After the strip-search entry into the federal building, and the 20-minute welcome-to-jury-duty inspirational video starring justices Sandra Day O’Connor (ret.) and Samuel Alito, I won the lottery to rise from the common rabble to be one of the pre-selection jurors. I was, in fact, the last of 32 names to be drawn. When the clerk read my name, I said, “score,” under my breath and stood. The kid next to me laughed. I could tell he was a nice kid when I sat there. Good taste.

There’s me in the hot seat, being good, being good, being goo— just a wee bit fidgety to keep my back from seizing up. I was polite about it. No big, groany stretches. Give me some credit.

The judge asked a bunch of questions meant to eliminate unacceptable potential jurors who were excused because they felt that they couldn’t be fair and impartial — along with the guy who decided he wanted to go back to the hospital to finish having pneumonia. Friggin’ wimp.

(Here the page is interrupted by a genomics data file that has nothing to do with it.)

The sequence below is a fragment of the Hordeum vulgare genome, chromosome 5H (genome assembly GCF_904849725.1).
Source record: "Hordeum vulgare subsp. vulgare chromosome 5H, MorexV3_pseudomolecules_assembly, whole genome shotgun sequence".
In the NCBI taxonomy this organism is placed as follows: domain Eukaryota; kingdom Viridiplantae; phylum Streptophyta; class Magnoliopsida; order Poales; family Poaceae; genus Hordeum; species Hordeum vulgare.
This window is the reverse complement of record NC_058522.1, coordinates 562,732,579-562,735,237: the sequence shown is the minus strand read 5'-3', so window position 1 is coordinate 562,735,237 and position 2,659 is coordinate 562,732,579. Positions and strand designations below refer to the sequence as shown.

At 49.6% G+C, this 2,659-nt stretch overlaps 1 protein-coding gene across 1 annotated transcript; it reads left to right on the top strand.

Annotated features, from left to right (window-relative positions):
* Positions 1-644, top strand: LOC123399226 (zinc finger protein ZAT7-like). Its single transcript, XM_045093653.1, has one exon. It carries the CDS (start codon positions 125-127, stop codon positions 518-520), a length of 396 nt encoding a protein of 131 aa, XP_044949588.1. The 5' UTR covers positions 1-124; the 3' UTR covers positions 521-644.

At some point in the questioning, I imagined saying something like “I think the defendant should have a fair trial, followed by a first-class hangin'” just to see what the judge would say. Obviously, my internal editor was scared into being fully functional. There was me being shut up, being shut up, being totally shut up.

After the judge was done, the prosecuting attorney asked a bunch of questions to get a handle on our worthiness. Then the defense attorney had at us.

After all this, the legal counsels formed their respective huddles and, in some sort of reversal of the grade school nightmare of team-choosing, the attorneys indicated to the judge who they didn’t want on their team. I was totally kicked out of the court room and sent home.

Yes, it was better than being sent to jail, but I was, by then, primed to be a worthy citizen through the dignified execution of my fair and impartial jurorish duties. It was not to be, I just had a long drive home, with my wrinkle-packed clothes and a diet coke.